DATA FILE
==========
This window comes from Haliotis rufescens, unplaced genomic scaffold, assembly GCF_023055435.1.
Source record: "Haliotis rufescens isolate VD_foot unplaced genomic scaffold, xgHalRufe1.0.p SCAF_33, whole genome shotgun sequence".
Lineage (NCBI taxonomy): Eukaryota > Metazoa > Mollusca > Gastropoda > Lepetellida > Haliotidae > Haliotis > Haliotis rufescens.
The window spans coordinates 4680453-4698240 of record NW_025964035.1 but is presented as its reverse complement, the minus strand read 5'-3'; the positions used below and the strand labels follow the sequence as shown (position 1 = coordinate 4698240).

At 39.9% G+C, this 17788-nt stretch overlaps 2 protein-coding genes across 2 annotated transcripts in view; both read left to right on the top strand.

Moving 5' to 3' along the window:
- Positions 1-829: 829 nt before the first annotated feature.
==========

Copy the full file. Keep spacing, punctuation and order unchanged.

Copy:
This window comes from Haliotis rufescens, unplaced genomic scaffold, assembly GCF_023055435.1.
Source record: "Haliotis rufescens isolate VD_foot unplaced genomic scaffold, xgHalRufe1.0.p SCAF_33, whole genome shotgun sequence".
Lineage (NCBI taxonomy): Eukaryota > Metazoa > Mollusca > Gastropoda > Lepetellida > Haliotidae > Haliotis > Haliotis rufescens.
The window spans coordinates 4680453-4698240 of record NW_025964035.1 but is presented as its reverse complement, the minus strand read 5'-3'; the positions used below and the strand labels follow the sequence as shown (position 1 = coordinate 4698240).

At 39.9% G+C, this 17788-nt stretch overlaps 2 protein-coding genes across 2 annotated transcripts in view; both read left to right on the top strand.

Moving 5' to 3' along the window:
- Positions 1-829: 829 nt before the first annotated feature.